Film Study: Shai at the Rim
The Thunder blew the doors off the Jazz in their first real game in the Orlando Bubble. Chris Paul was masterful in controlling the pace and had the midrange working the entire game. Steven Adams showed great touch around the rim, and the new tan he has from spending all that time quarantined with his cows. But I came away from watching this game most impressed with Shai Gilgeous-Alexander. Namely, how decisive he was at getting right to the rim instead of settling for the floaters and fading shots he usually loves in the paint.
Gilgeous-Alexander’s rim attacks were especially impressive when you consider the opponent employs a dominant rim protector in Rudy Gobert. Oklahoma City has played two other games against Utah this season, pre-bubble edition, and in those games you could see how impactful the presence of Gobert was around the rim, especially when SGA had the ball.
In both the season opener and the second game in December, Shai was often content to stop right before he got into the paint and take a contested jumper or a floater.
Even when he did go all the way into the paint in those games, which wasn’t often, instead of going up and into Gobert or using the rim for protection, he would throw up scoop shots with a high degree of difficulty.
Now that’s not to say that SGA isn’t skilled enough to make these types of shots, as he does so often and did so in these games as well.
Now look at the contrast in aggression from Shai in Saturday’s restart opener. This might be my favorite play by him all season:
He has very good touch, which allows him to make some of the earlier variety shots even as he is making them more difficult for himself. But having a steady diet of those attempts–floaters, scoops, fades, and other releases just shy of the paint or the hoop–will make any player’s shot profile inefficient (unless they are named Tony Parker).
The easiest path to becoming more efficient for someone like Shai, who has the touch around the rim to become as good of a finisher as any guard there is, is to cut these types of shots out altogether. Per NBA.com, Shai is shooting 43% on these “floating jump shots” on the season, which is 8 percentage points lower than he shoots on layups (51%). This boost in efficiency isn’t just captured by the percentages, as he will also be likely to draw more fouls if he is going right to the paint instead of fading away from the players that are contesting his shots. Drawing fouls is one of the most important skills in the NBA for any player that wants to become central to an efficient offense, and having more attempts directly at the rim will help that.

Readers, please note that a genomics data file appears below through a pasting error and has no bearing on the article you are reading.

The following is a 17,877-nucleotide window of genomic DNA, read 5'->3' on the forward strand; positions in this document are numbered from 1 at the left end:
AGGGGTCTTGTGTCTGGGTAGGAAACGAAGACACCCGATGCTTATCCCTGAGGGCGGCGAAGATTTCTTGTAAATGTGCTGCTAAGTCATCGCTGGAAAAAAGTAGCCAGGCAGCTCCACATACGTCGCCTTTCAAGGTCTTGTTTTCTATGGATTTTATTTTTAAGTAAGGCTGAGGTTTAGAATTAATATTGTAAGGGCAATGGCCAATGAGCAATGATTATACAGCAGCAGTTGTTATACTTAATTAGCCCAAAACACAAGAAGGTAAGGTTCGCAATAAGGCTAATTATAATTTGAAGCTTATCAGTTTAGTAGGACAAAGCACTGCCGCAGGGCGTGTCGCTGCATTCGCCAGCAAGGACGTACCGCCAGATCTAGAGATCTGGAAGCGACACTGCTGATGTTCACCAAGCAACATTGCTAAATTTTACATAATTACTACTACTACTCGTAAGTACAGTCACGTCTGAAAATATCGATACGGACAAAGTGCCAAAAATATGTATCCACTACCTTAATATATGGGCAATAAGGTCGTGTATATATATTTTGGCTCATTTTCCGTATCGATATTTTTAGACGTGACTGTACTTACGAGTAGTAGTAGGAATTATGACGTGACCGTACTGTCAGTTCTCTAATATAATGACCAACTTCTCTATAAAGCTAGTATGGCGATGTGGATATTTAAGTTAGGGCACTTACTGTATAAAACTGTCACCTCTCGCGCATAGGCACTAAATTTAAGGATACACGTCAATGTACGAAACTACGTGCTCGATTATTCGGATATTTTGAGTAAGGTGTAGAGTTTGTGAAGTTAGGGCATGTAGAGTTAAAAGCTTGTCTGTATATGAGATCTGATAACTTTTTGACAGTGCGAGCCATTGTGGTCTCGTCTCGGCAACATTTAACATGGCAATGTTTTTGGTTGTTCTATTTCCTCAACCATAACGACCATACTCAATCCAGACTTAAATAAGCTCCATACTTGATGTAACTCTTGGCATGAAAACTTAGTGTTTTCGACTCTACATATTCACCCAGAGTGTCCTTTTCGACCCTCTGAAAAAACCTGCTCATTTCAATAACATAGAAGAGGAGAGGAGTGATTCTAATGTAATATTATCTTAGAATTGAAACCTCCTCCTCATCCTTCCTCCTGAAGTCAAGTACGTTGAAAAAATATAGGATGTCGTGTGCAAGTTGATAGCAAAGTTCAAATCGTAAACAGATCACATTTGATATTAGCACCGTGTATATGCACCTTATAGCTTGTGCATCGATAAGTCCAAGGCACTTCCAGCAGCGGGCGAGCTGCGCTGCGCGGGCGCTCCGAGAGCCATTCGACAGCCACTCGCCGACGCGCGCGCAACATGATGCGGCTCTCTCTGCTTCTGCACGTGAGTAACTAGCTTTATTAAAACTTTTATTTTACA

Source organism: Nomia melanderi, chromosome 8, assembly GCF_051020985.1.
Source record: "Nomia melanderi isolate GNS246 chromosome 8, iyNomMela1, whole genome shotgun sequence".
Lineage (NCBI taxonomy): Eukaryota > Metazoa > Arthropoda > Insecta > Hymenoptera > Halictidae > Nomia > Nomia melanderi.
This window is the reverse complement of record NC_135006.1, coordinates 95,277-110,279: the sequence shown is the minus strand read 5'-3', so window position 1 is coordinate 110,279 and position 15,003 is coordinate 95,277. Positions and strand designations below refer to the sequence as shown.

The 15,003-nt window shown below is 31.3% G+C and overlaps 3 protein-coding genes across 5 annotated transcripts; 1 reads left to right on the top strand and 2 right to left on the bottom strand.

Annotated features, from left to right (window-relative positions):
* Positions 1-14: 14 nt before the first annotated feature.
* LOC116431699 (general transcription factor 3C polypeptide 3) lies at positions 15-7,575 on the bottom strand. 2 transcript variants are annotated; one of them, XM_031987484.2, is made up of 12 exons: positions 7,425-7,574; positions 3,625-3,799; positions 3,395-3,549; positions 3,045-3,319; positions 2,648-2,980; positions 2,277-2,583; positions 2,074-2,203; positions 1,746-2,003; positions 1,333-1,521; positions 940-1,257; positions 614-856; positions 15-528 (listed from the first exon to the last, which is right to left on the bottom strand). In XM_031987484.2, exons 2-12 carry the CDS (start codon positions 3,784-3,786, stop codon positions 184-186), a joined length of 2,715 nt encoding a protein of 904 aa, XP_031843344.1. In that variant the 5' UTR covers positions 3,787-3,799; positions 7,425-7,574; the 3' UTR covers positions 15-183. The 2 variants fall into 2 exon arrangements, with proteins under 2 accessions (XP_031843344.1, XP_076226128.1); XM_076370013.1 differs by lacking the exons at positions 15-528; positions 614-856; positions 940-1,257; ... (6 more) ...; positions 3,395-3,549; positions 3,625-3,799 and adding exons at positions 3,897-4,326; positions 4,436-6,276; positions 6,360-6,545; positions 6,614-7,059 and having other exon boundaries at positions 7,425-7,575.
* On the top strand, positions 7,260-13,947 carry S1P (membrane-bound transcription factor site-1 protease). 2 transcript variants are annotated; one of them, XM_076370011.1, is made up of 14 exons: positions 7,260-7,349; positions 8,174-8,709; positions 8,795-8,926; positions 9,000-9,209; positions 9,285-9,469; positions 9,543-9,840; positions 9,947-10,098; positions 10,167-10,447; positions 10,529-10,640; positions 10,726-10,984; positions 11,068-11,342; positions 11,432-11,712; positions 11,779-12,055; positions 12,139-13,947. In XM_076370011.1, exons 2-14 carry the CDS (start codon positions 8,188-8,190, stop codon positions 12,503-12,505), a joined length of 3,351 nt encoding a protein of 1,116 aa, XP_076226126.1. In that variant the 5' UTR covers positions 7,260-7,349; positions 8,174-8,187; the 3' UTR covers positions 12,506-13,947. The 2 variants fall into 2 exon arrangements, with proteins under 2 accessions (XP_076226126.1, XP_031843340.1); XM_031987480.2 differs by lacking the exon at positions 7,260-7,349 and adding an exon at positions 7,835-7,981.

The encouraging part? SGA already increased his FTr from last year, going from .272 to .341. But a much higher proportion of his shots came as floaters this year, as he was given much more offensive freedom than he had as a rookie. If you put on your rose colored glasses, this can be seen as a positive, as he has more room to increase his efficiency as he cuts these shots out.
Saturday’s game was promising on the Shai shot front. He was much more decisive at getting right at the rim, and went right at Gobert instead of falling away from him. Here’s that first finish around Gobert from Saturday’s game again:
He exhibits patience in the pick and roll, snakes across the lane, and turns around Gobert in the air as he uses the rim to negate the two-time Defensive Player of the Year’s shot blocking ability.
That wasn’t the only time he was able to use his craft to finish right at Gobert, as he later comes off a pick from Adams and again makes sure the Stifle Tower can’t alter the shot by using a wrong-footed layup:
Later in the game Shai was able to go right past a good defender in Joe Ingles and stretch a layup past Gobert using every inch of his 6’11 wingspan, before the latter even has a chance to get up to contest it:
He kept attacking Gobert all game, and even when he was not able to finish, he reaped the other benefits of getting to the rim, namely foul-drawing:
Shai wasn’t completely perfect in this sense, as he did take (and miss) another one of those floaters early in the game. However, by my count he only took one of those shots the entire game, and when juxtaposed with the fact that was taking upwards of 3+ per game when matched up with Gobert and the Jazz earlier in the year, this is a step in the right direction.
If he is able to do this against perhaps the best rim protector in the league, he should be doing it against everyone. His shot distribution yesterday was almost perfect in regards to the most efficient areas on the floor. He took 12 shots total: five coming at the rim, five coming from three-point range, and two from the midrange. He also got to the line six times. If this can become the new norm for Gilgeous-Alexander, it not only bodes well for the Thunder’s chances in the bubble, but maybe more importantly for his future as the Thunder’s cornerstone moving forward.